Audiences are not, and never were, passive sponges for whatever is vomited their way; and the ubiquity of the medium, and our myriad ways of interacting with it, have shown this acutely. Shows can be time-shifted, recorded onto DVRs, bought through iTunes and watched on Hulu. What were once ‘water cooler’ events are now dispersed through circles of influence – people sharing programs with friends and loved ones.

‘Viewers’ are now something to be wooed. Cultivated. Treasured. Viewing is not just a passive act. ‘Viewers’ can bring shows back from the dead (Chuck, Star Trek, Futurama), they can crusade for programs they believe in (there is no way that The Wire would have run for five seasons on its relatively small ratings were it not for the rightful adoration of its loyal audience – many of whom, thankfully, were television critics**). In just the past few weeks Community, abandoned by NBC, announced it will be resurrected on the new broadcasting platform of Yahoo (huzzah!), largely because it carries its loyal fans in its wake.

There’s no reason ‘gamers’ need to be seen any differently. Sure, some might scoff that they ensure derivative FPS franchises keep chugging along (a fact far less offensive than the realisation that Transformers 4: Greasy Shouty Shiny Smash is set to become one of the highest grossing films of all time), but that lazy cliché is hardly the whole picture. They also foster and support the smaller, experimental games. They invest in Kickstarters and keep online communities alive. They help conduct gene research in order to find cures for cancer.***

Again, as Juliet would suggest, maybe the word ‘players’ would get this variety of interaction across just fine – just as ‘viewer’ can equally mean someone yawning their way through an episode of Two Broke Girls or an academic writing a dissertation on the Faustian descent of Breaking Bad. But it seems a shame if ‘gamer’ can’t be reclaimed as well. It just needs to be hosed off a little. Scoured of all that exclusionary us-versus-them drivel that, in a sad irony, has tried to turn it into a badge of honour by souring the very thing it is meant to celebrate.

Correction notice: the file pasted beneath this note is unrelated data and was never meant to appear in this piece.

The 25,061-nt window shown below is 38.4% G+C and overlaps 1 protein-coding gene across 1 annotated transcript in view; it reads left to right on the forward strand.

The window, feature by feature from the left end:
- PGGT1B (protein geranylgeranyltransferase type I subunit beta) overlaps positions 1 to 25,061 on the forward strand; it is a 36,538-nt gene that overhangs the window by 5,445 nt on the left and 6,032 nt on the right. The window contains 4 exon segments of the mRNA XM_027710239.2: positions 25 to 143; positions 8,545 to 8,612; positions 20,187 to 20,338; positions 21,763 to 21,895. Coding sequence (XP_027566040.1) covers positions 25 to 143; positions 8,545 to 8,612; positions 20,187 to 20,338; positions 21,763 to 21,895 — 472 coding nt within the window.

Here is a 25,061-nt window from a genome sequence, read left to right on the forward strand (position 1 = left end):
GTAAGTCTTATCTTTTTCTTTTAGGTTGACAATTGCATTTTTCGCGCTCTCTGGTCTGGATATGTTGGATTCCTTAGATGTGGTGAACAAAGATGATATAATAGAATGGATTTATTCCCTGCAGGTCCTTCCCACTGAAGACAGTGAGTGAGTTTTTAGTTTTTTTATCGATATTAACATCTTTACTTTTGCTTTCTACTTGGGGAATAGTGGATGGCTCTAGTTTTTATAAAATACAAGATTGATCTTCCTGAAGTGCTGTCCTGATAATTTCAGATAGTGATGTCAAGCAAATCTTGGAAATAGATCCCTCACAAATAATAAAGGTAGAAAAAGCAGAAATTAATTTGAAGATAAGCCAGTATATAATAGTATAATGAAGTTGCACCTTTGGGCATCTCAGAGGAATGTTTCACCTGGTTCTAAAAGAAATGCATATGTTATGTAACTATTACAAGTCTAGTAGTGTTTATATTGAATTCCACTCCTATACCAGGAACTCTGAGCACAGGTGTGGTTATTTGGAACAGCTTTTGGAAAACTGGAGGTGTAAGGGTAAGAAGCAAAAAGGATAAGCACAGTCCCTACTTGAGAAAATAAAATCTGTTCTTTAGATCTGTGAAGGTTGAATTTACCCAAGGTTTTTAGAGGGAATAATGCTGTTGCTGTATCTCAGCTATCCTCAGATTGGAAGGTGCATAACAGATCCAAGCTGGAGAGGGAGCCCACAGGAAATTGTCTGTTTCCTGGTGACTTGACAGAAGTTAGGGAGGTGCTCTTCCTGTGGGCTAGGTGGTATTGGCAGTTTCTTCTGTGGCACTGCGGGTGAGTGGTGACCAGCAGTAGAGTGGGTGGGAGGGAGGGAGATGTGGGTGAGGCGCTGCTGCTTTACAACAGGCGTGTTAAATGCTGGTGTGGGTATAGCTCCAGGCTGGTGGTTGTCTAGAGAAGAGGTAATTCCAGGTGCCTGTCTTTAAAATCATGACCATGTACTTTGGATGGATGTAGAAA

For me anyway, to be a ‘gamer’ should just mean that you play games; that you see something of worth in the medium. It could be that you view them as a competitive sport, a work of interactive three-dimensional architecture, a narrative with which to invest yourself, a challenge to overcome, an auditory and visual stimuli, or all of these things at once. Whatever. All that matters is that you see them as something worthy of exploration. Something deserving of the attention you pay them when you pick up a controller, or tap a screen, or waggle your hands fruitlessly in front of an aggressively non-responsive Kinect sensor.****

You are a ‘gamer’ if you bother to play a game. Simple.

Because making that choice – for whatever reason – is a worthy act in itself. We don’t have to feel guilty, or territorial, or turn a definition in to some twisted, competitive point of pride. We could just be ‘gamers’, and be content that there is a medium as expansive and idiosyncratic as we are, where everyone is welcome if they just agree to all play along.



How’s that for a pun, Shakespeare?*****


IMAGE: Gamer Life (Mimo Games)

*Personally, I was a Sega kid by circumstance (Go, Alex Kidd!), but looked on longingly at my Nintendo compatriots (Go, Tanooki suit!) …Atari I could take or leave (Go, Faceless-Man-Jumping-Over-An-Alligator-Onto-Underground-Swamp-Ladder!)

** Just to put it out there: The Wire never won for best drama series. Way to keep proving your utter critical irrelevance, Emmys.

*** In contrast, Michael Bay spends multimillions to film a robot pissing on John Tuturro. And he makes sure that the camera angle is so overdramatically low that the splash off hits the audience; a more fitting metaphor for his asinine directing style I have yet to find.

**** At least until game stores and publishers perfect that process of segmenting and merchandising every component of a game behind preorders and pay walls, finally reducing ‘gamers’ to the cash-spewing compulsive magpies they have always suspected we were.

***** Yeah, okay, I know it was terrible. Shut up.



LIMBO and LOST: One is a dark, dreary, ominous excursion into a nihilistic nothingness …the other is LIMBO.

Posted in criticism, literature, philosophy, television, video games with tags , , , , , , , , , , , , , on November 9, 2012 by drayfish

or: Wherever You Are, There You Are (Even If You’re Nowhere)


An eye opens.  A pair of eyes in fact.  Two eyes; both opening.  Two orbs waiting to perceive, to absorb their strange new surrounds, and in that act of viewing, to come to know themselves.

The owner of those eyes, our protagonist, staggers slowly to his feet.  An unfamiliar landscape suddenly meets his gaze.  He is bewildered.  This alien environment is unsettling, foreboding; strange sounds filter in from beyond the trees, and a portentous, thunderous music punctuates the air.  Our solitary hero has no recollection of the events that flung him into this anachronistic land, and over the course of his adventures he will confront dangerous, shadowy ‘others’, predatory animals and otherworldly beasts, even convoluted machines that change the very fabric of space, time, and influence the elemental forces themselves.  He will find himself in world that seems to defy all logic or expectation, and over the course of his attempts to free himself and return to the familiar, he will seek to comprehend the nature of his circumstance, and in doing so perhaps better know himself.